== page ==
There was a gap in music in 1997 that was begging to be filled. The Grammy winners for that year, Tracy Chapman "Give Me One Reason" (Best Rock Song) and Dave Matthews Band "So Much To Say" (Best Rock Vocal Group) proved that rock music was in desperate trouble. Korn, Rob Zombie, and Rage Against the Machine were forced to carry the world of metal on their shoulders.
What the world needed was an infusion of raw, kick-ass rock and roll, something to wash away the taste of hairband, something that didn't come packaged in flannel shirts and ripped jeans.
Enter Sevendust. Produced by the band themselves, this self-titled album release promised to not only shake up the world of metal, but to punch a hole in the lethargy that was threatening to overwhelm rock music.
The name alone defined a genre as yet untitled. They were hardcore, heavy metal, rock and roll, yet there was an underlying foundation of soulful R&B and a funk backbone that couldn't be denied. That foundation was what separated Sevendust from their contemporaries.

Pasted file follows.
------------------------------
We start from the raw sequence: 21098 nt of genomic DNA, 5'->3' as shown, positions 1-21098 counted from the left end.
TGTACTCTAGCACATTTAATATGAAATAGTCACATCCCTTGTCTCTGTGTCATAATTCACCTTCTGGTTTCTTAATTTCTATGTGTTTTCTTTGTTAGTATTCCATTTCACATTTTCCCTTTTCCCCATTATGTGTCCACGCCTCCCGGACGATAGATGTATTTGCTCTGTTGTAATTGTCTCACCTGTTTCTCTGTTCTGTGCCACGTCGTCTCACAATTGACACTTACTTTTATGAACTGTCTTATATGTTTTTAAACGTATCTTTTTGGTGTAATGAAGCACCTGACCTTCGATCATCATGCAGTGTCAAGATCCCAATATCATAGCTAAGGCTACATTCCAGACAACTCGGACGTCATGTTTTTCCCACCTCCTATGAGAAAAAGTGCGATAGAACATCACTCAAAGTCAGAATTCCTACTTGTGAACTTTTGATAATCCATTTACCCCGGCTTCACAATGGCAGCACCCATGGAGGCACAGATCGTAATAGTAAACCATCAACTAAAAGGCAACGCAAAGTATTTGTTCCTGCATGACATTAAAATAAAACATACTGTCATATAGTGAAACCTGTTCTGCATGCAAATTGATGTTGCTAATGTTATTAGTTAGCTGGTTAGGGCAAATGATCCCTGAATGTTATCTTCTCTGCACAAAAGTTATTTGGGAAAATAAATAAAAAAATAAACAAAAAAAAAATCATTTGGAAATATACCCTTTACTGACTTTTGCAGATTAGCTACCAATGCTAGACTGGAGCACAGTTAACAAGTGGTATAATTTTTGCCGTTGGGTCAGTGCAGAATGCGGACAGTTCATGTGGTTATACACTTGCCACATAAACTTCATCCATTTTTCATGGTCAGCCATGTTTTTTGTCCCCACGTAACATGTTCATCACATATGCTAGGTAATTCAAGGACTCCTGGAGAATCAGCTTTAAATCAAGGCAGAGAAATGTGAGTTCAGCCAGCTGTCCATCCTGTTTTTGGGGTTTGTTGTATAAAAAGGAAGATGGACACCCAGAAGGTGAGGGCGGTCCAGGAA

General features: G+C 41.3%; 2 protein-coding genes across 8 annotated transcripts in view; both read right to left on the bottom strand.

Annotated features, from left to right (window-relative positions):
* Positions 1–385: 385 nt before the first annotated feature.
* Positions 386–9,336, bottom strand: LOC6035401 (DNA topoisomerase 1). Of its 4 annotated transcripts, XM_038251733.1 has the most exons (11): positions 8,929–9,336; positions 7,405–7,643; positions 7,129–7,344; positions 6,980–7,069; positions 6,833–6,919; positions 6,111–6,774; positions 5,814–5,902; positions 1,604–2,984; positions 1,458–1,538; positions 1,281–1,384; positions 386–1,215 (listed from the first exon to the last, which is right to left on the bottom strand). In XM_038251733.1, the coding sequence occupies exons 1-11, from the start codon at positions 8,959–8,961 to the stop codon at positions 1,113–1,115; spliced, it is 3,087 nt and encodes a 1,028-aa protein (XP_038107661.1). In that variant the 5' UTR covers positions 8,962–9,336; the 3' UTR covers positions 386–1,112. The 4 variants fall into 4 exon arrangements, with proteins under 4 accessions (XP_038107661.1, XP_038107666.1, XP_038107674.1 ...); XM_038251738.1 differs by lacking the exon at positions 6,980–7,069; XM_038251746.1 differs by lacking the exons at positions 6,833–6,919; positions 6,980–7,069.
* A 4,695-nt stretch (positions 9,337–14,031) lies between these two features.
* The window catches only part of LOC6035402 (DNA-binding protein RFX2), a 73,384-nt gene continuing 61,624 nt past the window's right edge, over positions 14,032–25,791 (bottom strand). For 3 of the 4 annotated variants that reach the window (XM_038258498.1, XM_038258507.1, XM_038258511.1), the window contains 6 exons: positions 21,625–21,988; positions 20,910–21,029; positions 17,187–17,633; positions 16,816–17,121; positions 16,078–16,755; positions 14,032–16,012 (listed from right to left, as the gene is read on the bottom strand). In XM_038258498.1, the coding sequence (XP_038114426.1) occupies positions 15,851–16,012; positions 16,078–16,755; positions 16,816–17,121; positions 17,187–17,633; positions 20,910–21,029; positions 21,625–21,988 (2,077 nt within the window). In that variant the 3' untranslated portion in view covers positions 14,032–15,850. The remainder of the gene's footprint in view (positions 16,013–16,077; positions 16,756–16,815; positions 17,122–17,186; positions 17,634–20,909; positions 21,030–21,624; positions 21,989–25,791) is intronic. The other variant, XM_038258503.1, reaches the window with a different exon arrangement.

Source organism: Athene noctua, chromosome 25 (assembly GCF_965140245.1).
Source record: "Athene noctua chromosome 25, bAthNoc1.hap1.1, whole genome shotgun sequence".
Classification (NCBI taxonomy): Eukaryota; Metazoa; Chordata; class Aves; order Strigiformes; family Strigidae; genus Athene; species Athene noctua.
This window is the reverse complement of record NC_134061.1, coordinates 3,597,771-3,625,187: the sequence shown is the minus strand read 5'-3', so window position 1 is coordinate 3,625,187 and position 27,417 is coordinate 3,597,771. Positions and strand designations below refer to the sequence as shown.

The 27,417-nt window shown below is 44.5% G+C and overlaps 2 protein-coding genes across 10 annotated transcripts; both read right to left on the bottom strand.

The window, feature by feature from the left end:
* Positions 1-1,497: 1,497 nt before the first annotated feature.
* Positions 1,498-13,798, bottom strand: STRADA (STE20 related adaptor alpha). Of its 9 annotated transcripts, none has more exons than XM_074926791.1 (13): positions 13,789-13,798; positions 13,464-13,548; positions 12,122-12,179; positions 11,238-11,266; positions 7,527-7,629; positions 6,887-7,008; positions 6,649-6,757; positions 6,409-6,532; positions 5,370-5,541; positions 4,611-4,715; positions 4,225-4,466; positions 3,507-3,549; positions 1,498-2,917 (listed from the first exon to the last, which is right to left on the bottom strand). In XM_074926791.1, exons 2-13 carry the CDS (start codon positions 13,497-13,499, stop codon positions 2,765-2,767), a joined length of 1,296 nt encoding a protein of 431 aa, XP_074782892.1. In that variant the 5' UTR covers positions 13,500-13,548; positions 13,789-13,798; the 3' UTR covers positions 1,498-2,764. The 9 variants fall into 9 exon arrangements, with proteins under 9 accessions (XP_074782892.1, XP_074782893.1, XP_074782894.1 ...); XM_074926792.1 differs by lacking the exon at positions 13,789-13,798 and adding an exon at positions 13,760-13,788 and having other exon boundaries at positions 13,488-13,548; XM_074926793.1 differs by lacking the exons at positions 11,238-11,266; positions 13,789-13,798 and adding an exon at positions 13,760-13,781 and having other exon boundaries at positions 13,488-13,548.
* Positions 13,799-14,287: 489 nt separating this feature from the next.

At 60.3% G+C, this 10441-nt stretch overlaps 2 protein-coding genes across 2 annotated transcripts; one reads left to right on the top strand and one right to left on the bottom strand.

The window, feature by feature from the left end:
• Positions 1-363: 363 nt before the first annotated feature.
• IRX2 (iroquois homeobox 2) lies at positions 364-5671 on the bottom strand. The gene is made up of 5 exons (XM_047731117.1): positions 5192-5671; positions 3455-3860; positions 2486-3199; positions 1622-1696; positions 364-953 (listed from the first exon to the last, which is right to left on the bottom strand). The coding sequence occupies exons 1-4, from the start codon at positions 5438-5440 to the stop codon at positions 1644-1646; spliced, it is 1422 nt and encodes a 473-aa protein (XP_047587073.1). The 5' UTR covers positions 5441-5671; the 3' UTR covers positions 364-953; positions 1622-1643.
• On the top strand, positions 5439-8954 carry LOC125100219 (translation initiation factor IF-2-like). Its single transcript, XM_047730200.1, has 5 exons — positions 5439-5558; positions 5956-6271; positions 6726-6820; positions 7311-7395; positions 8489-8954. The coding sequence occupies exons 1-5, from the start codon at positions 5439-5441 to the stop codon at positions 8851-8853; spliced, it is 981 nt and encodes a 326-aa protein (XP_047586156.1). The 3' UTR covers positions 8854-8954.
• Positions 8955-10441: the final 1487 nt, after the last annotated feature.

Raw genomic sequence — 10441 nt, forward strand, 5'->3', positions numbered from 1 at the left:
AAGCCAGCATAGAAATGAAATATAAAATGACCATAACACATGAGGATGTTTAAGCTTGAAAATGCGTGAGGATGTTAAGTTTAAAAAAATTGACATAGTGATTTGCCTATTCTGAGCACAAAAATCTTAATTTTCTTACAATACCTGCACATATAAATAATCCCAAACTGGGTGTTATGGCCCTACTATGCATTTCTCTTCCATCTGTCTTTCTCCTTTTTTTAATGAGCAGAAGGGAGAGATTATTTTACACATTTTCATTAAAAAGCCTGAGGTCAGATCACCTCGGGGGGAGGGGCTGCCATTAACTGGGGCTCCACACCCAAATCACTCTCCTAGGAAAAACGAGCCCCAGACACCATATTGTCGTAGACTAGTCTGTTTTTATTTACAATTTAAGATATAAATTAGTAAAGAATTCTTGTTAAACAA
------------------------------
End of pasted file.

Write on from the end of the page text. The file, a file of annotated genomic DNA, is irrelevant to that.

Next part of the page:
The album, like the band, was a combination of all of the music and influences that emanate throughout the heart of Atlanta. Sevendust had managed to take in everything that their hometown had to offer musically, five open vessels being filled by one of the most musically eclectic cities in the world, and spit it back out in a way that was totally in-your-face. The music was driven by metal. The lyrics were raw, brutally honest. The combination was mind-blowing. Their lives, their struggles; everything they loved and hated came pouring out in a gut-wrenching flood.
When Sevendust was first released there were many comparisons to Living Color, mainly due to the popularity of the song "Bitch", not an unexpected comparison, lead singer Lajon Witherspoon does sound very much like Corey Glover on that track. The combination of funk and pounding metal, along with the writhing, soulful vocals made it difficult for reviewers to do what they do best, compare and recommend.